However, Millennials’ weight management goals are generally similar to those of other generations. Just over half say they are trying to lose weight (55 percent), about the same as Generation X (61 percent) and Baby Boomers (57 percent). However, six percent are trying to gain weight—more than the 1 to 2 percent who are doing so in the other generations.
Millennials are the least likely to say they think about the number of calories they consume “always or often” (31 percent vs. 41 percent of the older generations combined). Given that Millennials are just as likely as others to be trying to lose weight, their reduced focus on calories may be due to a lack of knowledge or different views about how to lose weight. When those consumers not taking control over their weight are asked why not, Millennials’ reasons differ from other generations. For example, they are more likely than older Americans to cite cost and a lack of knowledge about how to manage their weight as reasons for not taking more control over this area of their lives. They are also more likely, along with Gen X-ers, to say they don’t take more control over their weight because they have more important things to worry about, don’t have the time, or don’t have access to exercise facilities.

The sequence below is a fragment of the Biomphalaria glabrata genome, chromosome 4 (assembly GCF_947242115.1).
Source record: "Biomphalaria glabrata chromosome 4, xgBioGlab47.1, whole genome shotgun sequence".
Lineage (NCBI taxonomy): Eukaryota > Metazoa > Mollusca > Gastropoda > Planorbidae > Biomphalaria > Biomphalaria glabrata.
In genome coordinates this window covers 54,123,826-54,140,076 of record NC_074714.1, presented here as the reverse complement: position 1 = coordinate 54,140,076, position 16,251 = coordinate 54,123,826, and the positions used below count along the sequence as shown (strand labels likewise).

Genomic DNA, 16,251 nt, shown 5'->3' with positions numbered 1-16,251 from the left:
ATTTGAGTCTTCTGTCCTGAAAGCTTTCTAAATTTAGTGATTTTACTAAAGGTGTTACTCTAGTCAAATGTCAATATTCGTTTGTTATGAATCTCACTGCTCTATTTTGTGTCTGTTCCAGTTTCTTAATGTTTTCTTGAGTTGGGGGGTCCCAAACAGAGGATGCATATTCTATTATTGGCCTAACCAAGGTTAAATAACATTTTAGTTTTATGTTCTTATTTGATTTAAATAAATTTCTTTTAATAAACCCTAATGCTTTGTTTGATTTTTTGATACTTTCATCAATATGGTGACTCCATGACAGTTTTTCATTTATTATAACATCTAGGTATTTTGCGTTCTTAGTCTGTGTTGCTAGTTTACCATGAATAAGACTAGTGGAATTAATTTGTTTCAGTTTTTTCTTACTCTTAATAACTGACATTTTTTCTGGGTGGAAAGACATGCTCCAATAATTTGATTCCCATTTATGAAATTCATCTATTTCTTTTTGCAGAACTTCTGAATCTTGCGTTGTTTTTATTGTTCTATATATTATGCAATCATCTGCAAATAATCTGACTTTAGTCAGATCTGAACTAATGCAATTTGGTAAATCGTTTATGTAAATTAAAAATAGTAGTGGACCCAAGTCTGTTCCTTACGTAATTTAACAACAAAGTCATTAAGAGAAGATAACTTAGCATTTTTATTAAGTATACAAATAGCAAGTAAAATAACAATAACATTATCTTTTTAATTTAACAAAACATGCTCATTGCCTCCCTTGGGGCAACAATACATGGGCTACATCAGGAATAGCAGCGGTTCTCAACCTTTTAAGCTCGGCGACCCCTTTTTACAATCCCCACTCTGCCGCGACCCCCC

Millennials like to do their own research and share their knowledge with their peers. They use consensus to determine what makes sense and prefer short, encouraging, visual communications. They are very skeptical of influencers’ motives and tend to believe only sources with whom they can identify. They are very social and share their views over many communication platforms, influencing a wide range of consumers.
Millennials are much more receptive to using technology to keep track of their calories and are more likely to think calorie information on menus would be helpful. Compared to older generations, Millennials are the least likely to consider the presence of the following ingredients in packaged foods: whole grains, sodium, fiber, sugars, fats/oils, trans fats, saturated fats, low-calorie sweeteners, and omega-3s.
Millennials are also less apt than other generations to say that they look at the expiration date on packaged foods.
- Despite being the subject of regular trend pieces, Millennials have very little nutrition information targeted to their needs.
- Price and convenience are the key priorities for Millennials when making food decisions.
- Millennials associate both “organic” and freshness with healthfulness, and may not realize canned and frozen options can be healthful.
- Though the Internet is an information source, Millennials only really trust information from friends and family.
IFIC’s research highlights opportunities to empower Millennials by overcoming their barriers to healthful eating. Young adult Millennials will be the parents and role models of the next generation, so it is important to consider their unique and diversified communication preferences and formats, trusted sources, and knowledge gaps.